COVID cases and hospitalizations across the Bay Area are rising at a pace we haven't seen since the onset of our biggest surge in November.
"We're going to have a pretty significant surge over the next couple weeks and one that really surprises me," said Dr. Bob Wachter, the chair of the Dept. of Medicine and UCSF.
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"This virus is just twice as good at its job."
Wachter says he was confident once San Francisco reached 70 to 75 percent of the population was vaccinated we would be in 'good shape' -- a model for the rest of the country.
"That would've been true if we're dealing with the old virus," he said. "But, we're not."
Over the past three weeks, on average new COVID infections in the Bay Area have increased five-fold and hospitalizations have more than doubled.
Stephanie: "Do you think it's possible?"
Wachter: "It sort of depends on what we do. I think we are catching this early enough and the percentage of vaccinated people is high enough that the likelihood that we're going to see a surge that threatens to overwhelm our hospitals is very low. But, it's not zero."
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While Wachter is cautiously optimistic, he's also not ruling out another lockdown. He says UCSF Medical Center went from zero COVID hospital patients six weeks ago to 25 as of Tuesday morning.
"If we get back to where we were at the worst parts of the pandemic with 100 to 150 people in the hospital, then I think we have to do more than what we're doing," he said.
Mask mandate coming back?
Stephanie: "Do you think the entire Bay Area will go back to mandating masks indoors?"
Wachter: "Oh. I think it's 100 percent likely... I think their fingers health officials have to be pretty close to the trigger on this one."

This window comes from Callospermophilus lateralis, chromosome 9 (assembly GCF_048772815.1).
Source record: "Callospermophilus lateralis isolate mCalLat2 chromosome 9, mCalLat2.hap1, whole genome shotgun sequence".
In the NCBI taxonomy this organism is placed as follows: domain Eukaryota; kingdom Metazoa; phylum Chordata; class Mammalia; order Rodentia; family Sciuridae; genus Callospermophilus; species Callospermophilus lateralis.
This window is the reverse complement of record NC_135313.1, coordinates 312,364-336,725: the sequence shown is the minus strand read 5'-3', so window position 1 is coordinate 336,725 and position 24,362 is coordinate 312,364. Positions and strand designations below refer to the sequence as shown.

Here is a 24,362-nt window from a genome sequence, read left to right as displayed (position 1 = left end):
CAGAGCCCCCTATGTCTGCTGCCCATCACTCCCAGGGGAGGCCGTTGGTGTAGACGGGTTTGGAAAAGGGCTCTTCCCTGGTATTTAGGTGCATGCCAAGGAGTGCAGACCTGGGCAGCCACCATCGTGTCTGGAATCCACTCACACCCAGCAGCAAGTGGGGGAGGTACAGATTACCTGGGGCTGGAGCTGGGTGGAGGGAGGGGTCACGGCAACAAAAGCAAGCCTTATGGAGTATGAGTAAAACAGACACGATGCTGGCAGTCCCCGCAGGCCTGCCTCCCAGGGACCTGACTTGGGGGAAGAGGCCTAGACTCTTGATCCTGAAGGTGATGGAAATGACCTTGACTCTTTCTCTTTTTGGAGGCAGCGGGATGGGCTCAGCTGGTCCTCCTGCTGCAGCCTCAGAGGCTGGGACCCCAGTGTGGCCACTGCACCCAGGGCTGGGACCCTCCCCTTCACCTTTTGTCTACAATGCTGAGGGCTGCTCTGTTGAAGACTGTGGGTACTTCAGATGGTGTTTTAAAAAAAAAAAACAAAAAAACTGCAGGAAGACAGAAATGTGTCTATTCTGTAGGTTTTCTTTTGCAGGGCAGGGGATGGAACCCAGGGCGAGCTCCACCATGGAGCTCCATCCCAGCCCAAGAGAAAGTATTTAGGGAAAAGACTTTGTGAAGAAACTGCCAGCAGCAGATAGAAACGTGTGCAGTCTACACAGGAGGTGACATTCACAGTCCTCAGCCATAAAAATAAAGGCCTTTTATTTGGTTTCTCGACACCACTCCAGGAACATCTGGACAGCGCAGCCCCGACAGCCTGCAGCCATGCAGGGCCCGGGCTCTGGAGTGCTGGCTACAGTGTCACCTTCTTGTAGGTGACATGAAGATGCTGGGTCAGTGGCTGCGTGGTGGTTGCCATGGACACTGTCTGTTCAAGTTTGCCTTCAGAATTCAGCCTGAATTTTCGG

Dr. Wachter says he would be surprised if the Bay Area doesn't have a mask mandate back in place within one week.
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The fourth wave
ABC7's data analysis found the Bay Area's seven-day rolling average of new daily COVID cases jumped from 231 on July 1 to 1,335 on July 23. The average spiked more than five times in a mere three weeks.
"The surges tend to last a couple of months if you look at what we've seen so far," said Wachter. "Delta seems to last a little shorter than other surges."
Wachter says even if a sizeable portion of the population gets vaccinated today, we're still going to have one or two tough months ahead.
"Everybody needs to get vaccinated because Delta isn't the end of it," said Wachter. "There will be new variants that come out."
When should we get booster shots?
Wachter says certain groups will need to start getting booster shots within the next couple months. He expects it will be phased out in groups like the initial vaccination rollout.
Who is in group one? Wachter expects once a booster is authorized -- immunocompromised patients, people 70 and older, anyone who got their first shot in December or January and possibly even those who received the Johnson and Johnson vaccine, since the single-dose has a slightly lower level of protection.
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